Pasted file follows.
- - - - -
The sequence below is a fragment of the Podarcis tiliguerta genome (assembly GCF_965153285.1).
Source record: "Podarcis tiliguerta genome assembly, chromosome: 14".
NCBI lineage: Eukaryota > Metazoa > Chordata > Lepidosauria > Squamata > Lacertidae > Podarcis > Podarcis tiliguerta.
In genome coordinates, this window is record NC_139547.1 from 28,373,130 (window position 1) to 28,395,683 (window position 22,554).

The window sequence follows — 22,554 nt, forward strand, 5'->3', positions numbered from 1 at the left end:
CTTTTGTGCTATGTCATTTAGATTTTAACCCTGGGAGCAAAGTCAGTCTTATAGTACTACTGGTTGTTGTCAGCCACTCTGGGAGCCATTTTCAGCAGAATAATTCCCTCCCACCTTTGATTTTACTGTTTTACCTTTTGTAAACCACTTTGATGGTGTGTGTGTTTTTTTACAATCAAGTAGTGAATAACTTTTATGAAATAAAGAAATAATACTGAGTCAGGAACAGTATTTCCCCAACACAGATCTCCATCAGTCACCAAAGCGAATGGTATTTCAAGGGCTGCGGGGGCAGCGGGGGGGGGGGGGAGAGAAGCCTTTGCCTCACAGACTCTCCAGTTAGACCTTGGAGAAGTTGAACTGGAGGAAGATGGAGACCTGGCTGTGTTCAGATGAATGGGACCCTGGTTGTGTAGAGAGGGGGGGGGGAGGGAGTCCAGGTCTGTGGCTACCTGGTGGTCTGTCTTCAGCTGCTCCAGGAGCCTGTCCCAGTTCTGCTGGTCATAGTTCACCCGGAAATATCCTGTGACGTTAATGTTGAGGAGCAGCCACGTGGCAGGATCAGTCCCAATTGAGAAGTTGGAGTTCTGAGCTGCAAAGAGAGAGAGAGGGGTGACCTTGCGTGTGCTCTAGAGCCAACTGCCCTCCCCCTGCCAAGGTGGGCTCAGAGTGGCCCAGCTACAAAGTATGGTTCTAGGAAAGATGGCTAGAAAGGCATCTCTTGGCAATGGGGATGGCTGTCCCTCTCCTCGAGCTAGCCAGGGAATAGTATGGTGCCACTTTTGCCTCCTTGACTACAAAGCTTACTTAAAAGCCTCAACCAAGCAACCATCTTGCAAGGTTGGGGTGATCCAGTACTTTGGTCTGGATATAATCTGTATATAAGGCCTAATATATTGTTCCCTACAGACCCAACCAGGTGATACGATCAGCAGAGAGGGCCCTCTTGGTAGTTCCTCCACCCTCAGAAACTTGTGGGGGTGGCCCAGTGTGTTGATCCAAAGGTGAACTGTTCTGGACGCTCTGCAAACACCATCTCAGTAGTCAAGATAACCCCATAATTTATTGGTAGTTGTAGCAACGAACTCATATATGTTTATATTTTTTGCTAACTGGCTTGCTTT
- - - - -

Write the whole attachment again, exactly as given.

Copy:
The sequence below is a fragment of the Podarcis tiliguerta genome (assembly GCF_965153285.1).
Source record: "Podarcis tiliguerta genome assembly, chromosome: 14".
NCBI lineage: Eukaryota > Metazoa > Chordata > Lepidosauria > Squamata > Lacertidae > Podarcis > Podarcis tiliguerta.
In genome coordinates, this window is record NC_139547.1 from 28,373,130 (window position 1) to 28,395,683 (window position 22,554).

The window sequence follows — 22,554 nt, forward strand, 5'->3', positions numbered from 1 at the left end:
CTTTTGTGCTATGTCATTTAGATTTTAACCCTGGGAGCAAAGTCAGTCTTATAGTACTACTGGTTGTTGTCAGCCACTCTGGGAGCCATTTTCAGCAGAATAATTCCCTCCCACCTTTGATTTTACTGTTTTACCTTTTGTAAACCACTTTGATGGTGTGTGTGTTTTTTTACAATCAAGTAGTGAATAACTTTTATGAAATAAAGAAATAATACTGAGTCAGGAACAGTATTTCCCCAACACAGATCTCCATCAGTCACCAAAGCGAATGGTATTTCAAGGGCTGCGGGGGCAGCGGGGGGGGGGGGGAGAGAAGCCTTTGCCTCACAGACTCTCCAGTTAGACCTTGGAGAAGTTGAACTGGAGGAAGATGGAGACCTGGCTGTGTTCAGATGAATGGGACCCTGGTTGTGTAGAGAGGGGGGGGGGAGGGAGTCCAGGTCTGTGGCTACCTGGTGGTCTGTCTTCAGCTGCTCCAGGAGCCTGTCCCAGTTCTGCTGGTCATAGTTCACCCGGAAATATCCTGTGACGTTAATGTTGAGGAGCAGCCACGTGGCAGGATCAGTCCCAATTGAGAAGTTGGAGTTCTGAGCTGCAAAGAGAGAGAGAGGGGTGACCTTGCGTGTGCTCTAGAGCCAACTGCCCTCCCCCTGCCAAGGTGGGCTCAGAGTGGCCCAGCTACAAAGTATGGTTCTAGGAAAGATGGCTAGAAAGGCATCTCTTGGCAATGGGGATGGCTGTCCCTCTCCTCGAGCTAGCCAGGGAATAGTATGGTGCCACTTTTGCCTCCTTGACTACAAAGCTTACTTAAAAGCCTCAACCAAGCAACCATCTTGCAAGGTTGGGGTGATCCAGTACTTTGGTCTGGATATAATCTGTATATAAGGCCTAATATATTGTTCCCTACAGACCCAACCAGGTGATACGATCAGCAGAGAGGGCCCTCTTGGTAGTTCCTCCACCCTCAGAAACTTGTGGGGGTGGCCCAGTGTGTTGATCCAAAGGTGAACTGTTCTGGACGCTCTGCAAACACCATCTCAGTAGTCAAGATAACCCCATAATTTATTGGTAGTTGTAGCAACGAACTCATATATGTTTATATTTTTTGCTAACTGGCTTGCTTT